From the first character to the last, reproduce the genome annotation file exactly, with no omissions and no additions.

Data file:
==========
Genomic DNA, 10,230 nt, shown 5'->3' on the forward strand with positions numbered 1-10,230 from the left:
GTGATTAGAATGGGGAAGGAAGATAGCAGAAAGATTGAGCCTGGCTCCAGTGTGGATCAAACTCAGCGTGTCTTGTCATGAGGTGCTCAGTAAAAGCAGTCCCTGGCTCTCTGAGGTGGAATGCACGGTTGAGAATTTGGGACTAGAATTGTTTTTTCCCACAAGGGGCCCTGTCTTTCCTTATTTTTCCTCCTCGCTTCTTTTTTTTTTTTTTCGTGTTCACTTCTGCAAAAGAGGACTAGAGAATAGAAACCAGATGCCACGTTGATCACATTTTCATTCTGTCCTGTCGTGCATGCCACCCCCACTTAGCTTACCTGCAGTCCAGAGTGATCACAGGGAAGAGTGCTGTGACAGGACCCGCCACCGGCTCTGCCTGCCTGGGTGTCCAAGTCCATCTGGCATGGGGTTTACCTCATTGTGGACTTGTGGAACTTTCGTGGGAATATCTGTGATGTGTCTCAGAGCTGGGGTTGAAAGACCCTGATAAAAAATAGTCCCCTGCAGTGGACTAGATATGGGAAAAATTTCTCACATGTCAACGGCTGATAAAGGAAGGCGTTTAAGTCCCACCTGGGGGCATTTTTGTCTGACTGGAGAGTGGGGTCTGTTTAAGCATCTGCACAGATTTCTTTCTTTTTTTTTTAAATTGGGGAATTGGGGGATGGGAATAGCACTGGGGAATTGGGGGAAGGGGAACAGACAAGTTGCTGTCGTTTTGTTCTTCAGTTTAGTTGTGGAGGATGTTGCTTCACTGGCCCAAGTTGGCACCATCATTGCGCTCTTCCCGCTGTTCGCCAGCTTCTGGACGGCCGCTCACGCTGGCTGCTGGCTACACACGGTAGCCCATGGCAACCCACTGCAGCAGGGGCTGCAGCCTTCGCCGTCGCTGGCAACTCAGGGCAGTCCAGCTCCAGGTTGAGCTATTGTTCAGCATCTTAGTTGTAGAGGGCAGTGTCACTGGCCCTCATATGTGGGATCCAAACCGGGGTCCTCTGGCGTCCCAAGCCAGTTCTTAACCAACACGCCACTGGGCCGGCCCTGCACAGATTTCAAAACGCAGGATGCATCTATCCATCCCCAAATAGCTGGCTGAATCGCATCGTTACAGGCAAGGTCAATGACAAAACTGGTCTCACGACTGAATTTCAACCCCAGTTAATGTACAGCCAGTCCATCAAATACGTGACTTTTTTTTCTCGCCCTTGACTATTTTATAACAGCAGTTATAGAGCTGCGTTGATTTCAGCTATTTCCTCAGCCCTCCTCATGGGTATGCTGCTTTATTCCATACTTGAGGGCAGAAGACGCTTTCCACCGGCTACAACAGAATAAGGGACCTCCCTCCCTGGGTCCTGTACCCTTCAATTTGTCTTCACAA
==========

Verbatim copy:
Genomic DNA, 10,230 nt, shown 5'->3' on the forward strand with positions numbered 1-10,230 from the left:
GTGATTAGAATGGGGAAGGAAGATAGCAGAAAGATTGAGCCTGGCTCCAGTGTGGATCAAACTCAGCGTGTCTTGTCATGAGGTGCTCAGTAAAAGCAGTCCCTGGCTCTCTGAGGTGGAATGCACGGTTGAGAATTTGGGACTAGAATTGTTTTTTCCCACAAGGGGCCCTGTCTTTCCTTATTTTTCCTCCTCGCTTCTTTTTTTTTTTTTTCGTGTTCACTTCTGCAAAAGAGGACTAGAGAATAGAAACCAGATGCCACGTTGATCACATTTTCATTCTGTCCTGTCGTGCATGCCACCCCCACTTAGCTTACCTGCAGTCCAGAGTGATCACAGGGAAGAGTGCTGTGACAGGACCCGCCACCGGCTCTGCCTGCCTGGGTGTCCAAGTCCATCTGGCATGGGGTTTACCTCATTGTGGACTTGTGGAACTTTCGTGGGAATATCTGTGATGTGTCTCAGAGCTGGGGTTGAAAGACCCTGATAAAAAATAGTCCCCTGCAGTGGACTAGATATGGGAAAAATTTCTCACATGTCAACGGCTGATAAAGGAAGGCGTTTAAGTCCCACCTGGGGGCATTTTTGTCTGACTGGAGAGTGGGGTCTGTTTAAGCATCTGCACAGATTTCTTTCTTTTTTTTTTAAATTGGGGAATTGGGGGATGGGAATAGCACTGGGGAATTGGGGGAAGGGGAACAGACAAGTTGCTGTCGTTTTGTTCTTCAGTTTAGTTGTGGAGGATGTTGCTTCACTGGCCCAAGTTGGCACCATCATTGCGCTCTTCCCGCTGTTCGCCAGCTTCTGGACGGCCGCTCACGCTGGCTGCTGGCTACACACGGTAGCCCATGGCAACCCACTGCAGCAGGGGCTGCAGCCTTCGCCGTCGCTGGCAACTCAGGGCAGTCCAGCTCCAGGTTGAGCTATTGTTCAGCATCTTAGTTGTAGAGGGCAGTGTCACTGGCCCTCATATGTGGGATCCAAACCGGGGTCCTCTGGCGTCCCAAGCCAGTTCTTAACCAACACGCCACTGGGCCGGCCCTGCACAGATTTCAAAACGCAGGATGCATCTATCCATCCCCAAATAGCTGGCTGAATCGCATCGTTACAGGCAAGGTCAATGACAAAACTGGTCTCACGACTGAATTTCAACCCCAGTTAATGTACAGCCAGTCCATCAAATACGTGACTTTTTTTTCTCGCCCTTGACTATTTTATAACAGCAGTTATAGAGCTGCGTTGATTTCAGCTATTTCCTCAGCCCTCCTCATGGGTATGCTGCTTTATTCCATACTTGAGGGCAGAAGACGCTTTCCACCGGCTACAACAGAATAAGGGACCTCCCTCCCTGGGTCCTGTACCCTTCAATTTGTCTTCACAA